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Saudi Arabia is now focused on all kinds of energy and is taking climate change and the efforts to fight global warming seriously, according to the energy minister of the world’s largest crude oil exporter.
“We as a country, we are no longer called a leading oil-producing country ... we would like to be called an energy producing country, all kinds of energy,” Saudi Energy Minister Prince Abdulaziz Bin Salman said at a mining conference in Riyadh on Wednesday, as quoted by Reuters.
Fossil fuel production in Saudi Arabia will continue, but the Kingdom will work on reducing emissions from fossil fuels, he said.
“People are still interested in continuing to produce fossil fuels. However, like us, and we should be calling on everybody to do this, we have to work on mitigating these fossil fuels,” Prince Abdulaziz Bin Salman added.
Last month, during the COP28 climate summit in Dubai, Prince Abdulaziz bin Salman told Bloomberg that the Kingdom would not endorse any text that calls for the phase-down of fossil fuels at the COP28 summit.
Saudi Arabia will “Absolutely not” be happy to have the language “fossil fuels should be phased down,” the Saudi minister said.
COP28, which ran one day into extra time amid heated debates on the future of fossil fuel use and production, ended with a compromise text referencing for the first time a call to all parties to transition away from fossil fuels. But the final agreement was watered down compared to any references to phasing out or phasing down of fossil fuels, as objections from many oil exporting countries – led by Saudi Arabia – held back talks in the final days and sent the conference into overtime.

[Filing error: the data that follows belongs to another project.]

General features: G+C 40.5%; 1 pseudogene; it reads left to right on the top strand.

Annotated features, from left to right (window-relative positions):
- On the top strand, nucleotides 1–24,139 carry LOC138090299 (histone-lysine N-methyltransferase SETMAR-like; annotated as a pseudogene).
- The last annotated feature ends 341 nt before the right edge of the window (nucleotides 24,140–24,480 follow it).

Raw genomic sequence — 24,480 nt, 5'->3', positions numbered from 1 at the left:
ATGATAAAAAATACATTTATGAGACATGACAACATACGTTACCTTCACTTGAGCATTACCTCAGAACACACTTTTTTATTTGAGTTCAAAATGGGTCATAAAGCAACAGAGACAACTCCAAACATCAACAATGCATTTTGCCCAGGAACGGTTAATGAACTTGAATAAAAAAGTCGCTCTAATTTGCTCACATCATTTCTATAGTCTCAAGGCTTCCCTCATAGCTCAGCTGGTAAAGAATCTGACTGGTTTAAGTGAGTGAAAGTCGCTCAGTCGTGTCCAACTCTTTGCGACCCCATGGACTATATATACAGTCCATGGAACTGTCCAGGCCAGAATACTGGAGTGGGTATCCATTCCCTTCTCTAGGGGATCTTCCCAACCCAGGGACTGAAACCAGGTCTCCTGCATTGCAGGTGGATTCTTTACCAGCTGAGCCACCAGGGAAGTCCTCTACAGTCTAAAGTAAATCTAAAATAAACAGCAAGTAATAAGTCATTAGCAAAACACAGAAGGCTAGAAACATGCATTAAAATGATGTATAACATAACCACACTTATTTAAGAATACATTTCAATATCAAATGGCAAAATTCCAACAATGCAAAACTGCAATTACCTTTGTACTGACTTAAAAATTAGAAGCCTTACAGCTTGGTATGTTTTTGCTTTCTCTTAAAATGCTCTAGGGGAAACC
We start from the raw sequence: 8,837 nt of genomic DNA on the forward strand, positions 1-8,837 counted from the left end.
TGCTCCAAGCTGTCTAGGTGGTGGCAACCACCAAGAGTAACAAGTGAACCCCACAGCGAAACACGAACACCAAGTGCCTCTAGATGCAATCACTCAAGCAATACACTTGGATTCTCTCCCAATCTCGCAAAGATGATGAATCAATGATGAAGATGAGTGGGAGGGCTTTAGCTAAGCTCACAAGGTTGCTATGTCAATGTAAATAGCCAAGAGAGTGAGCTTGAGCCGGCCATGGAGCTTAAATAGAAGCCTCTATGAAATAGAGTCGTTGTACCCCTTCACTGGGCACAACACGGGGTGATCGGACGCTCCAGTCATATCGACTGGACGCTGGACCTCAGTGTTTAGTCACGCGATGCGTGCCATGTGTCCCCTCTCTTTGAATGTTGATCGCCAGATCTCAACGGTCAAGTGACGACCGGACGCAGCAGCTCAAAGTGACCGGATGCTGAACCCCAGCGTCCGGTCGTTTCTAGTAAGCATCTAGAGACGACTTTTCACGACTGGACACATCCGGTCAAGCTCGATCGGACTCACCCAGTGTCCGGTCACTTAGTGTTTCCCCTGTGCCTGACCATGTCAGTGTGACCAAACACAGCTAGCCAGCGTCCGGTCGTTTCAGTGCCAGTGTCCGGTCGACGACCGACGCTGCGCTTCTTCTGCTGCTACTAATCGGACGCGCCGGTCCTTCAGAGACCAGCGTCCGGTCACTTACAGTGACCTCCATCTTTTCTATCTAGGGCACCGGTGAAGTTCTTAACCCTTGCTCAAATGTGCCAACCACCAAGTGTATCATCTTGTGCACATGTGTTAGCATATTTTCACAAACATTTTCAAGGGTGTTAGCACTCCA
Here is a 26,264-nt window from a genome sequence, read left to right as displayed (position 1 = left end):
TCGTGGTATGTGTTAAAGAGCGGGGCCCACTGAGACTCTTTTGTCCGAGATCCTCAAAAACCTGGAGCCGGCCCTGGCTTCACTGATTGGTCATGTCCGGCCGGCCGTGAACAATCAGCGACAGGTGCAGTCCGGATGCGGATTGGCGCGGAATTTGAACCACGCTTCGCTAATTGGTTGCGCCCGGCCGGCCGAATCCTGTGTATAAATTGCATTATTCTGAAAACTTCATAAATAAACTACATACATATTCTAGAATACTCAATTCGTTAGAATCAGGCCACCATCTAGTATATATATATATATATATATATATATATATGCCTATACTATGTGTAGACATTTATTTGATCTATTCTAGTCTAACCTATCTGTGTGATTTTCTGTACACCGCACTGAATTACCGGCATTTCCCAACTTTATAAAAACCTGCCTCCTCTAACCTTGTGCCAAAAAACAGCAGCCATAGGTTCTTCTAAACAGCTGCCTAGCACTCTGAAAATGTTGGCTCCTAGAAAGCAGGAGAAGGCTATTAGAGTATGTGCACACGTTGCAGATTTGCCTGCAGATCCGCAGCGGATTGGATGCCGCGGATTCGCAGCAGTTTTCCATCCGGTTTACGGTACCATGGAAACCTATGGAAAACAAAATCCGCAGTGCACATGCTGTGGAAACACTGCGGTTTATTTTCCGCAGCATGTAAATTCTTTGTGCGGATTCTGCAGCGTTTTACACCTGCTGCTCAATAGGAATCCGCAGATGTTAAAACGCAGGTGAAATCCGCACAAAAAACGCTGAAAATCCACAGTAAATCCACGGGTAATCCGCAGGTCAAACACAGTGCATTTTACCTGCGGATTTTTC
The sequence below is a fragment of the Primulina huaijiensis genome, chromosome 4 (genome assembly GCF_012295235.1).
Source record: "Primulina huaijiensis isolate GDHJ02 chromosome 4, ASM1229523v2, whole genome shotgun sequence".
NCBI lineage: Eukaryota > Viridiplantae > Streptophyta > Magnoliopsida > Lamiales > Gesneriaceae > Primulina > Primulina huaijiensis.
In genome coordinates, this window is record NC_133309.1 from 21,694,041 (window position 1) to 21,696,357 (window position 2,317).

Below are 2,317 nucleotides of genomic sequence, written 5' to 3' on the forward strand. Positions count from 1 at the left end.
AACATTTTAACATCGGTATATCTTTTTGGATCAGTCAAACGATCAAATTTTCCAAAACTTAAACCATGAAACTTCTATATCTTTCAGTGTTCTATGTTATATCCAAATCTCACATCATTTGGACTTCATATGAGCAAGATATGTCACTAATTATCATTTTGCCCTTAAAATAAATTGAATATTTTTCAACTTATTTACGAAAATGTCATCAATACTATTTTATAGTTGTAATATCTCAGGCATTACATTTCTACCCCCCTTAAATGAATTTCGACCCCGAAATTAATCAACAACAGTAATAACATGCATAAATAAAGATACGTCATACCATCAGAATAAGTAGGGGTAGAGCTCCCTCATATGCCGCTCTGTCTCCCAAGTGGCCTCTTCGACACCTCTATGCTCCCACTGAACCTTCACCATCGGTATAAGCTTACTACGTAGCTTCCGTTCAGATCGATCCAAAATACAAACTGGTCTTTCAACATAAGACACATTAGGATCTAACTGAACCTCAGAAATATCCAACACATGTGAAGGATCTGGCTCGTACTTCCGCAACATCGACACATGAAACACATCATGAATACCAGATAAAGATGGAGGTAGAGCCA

Saudi Arabia and its state oil giant Aramco have repeatedly said that the focus of the energy sector and the debates should be on how to cut emissions, not on reducing oil and gas production.
Speaking at the Energy Intelligence Forum in October, Aramco’s chief executive Amin Nasser said that the Saudi oil giant is working on renewables, e-fuels, hydrogen, and carbon capture and storage (CCS). But the world will need oil and gas for decades and renewables won't meet this need for decades, he added.
The additional oil and gas demand over the coming decade needs new upstream investments to offset the 5-7% annual decline rates, Nasser noted.
By Tsvetana Paraskova for Oilprice.com
Tsvetana is a writer for Oilprice.com with over a decade of experience writing for news outlets such as iNVEZZ and SeeNews.